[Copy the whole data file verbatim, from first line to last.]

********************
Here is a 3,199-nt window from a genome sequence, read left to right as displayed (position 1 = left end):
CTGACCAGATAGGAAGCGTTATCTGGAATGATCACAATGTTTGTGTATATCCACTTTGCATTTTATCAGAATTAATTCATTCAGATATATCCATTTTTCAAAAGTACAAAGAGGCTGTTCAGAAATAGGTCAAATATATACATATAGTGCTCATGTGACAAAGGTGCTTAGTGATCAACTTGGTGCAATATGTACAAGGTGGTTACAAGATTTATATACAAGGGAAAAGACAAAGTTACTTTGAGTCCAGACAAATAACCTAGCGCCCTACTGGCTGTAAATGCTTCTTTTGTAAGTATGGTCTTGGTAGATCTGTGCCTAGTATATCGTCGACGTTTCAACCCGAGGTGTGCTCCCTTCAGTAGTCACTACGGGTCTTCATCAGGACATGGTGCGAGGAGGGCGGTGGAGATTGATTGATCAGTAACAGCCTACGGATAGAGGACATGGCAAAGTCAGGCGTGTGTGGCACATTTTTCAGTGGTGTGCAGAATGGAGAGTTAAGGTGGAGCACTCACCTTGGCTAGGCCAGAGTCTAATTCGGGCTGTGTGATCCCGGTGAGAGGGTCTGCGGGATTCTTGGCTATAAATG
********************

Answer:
Here is a 3,199-nt window from a genome sequence, read left to right as displayed (position 1 = left end):
CTGACCAGATAGGAAGCGTTATCTGGAATGATCACAATGTTTGTGTATATCCACTTTGCATTTTATCAGAATTAATTCATTCAGATATATCCATTTTTCAAAAGTACAAAGAGGCTGTTCAGAAATAGGTCAAATATATACATATAGTGCTCATGTGACAAAGGTGCTTAGTGATCAACTTGGTGCAATATGTACAAGGTGGTTACAAGATTTATATACAAGGGAAAAGACAAAGTTACTTTGAGTCCAGACAAATAACCTAGCGCCCTACTGGCTGTAAATGCTTCTTTTGTAAGTATGGTCTTGGTAGATCTGTGCCTAGTATATCGTCGACGTTTCAACCCGAGGTGTGCTCCCTTCAGTAGTCACTACGGGTCTTCATCAGGACATGGTGCGAGGAGGGCGGTGGAGATTGATTGATCAGTAACAGCCTACGGATAGAGGACATGGCAAAGTCAGGCGTGTGTGGCACATTTTTCAGTGGTGTGCAGAATGGAGAGTTAAGGTGGAGCACTCACCTTGGCTAGGCCAGAGTCTAATTCGGGCTGTGTGATCCCGGTGAGAGGGTCTGCGGGATTCTTGGCTATAAATG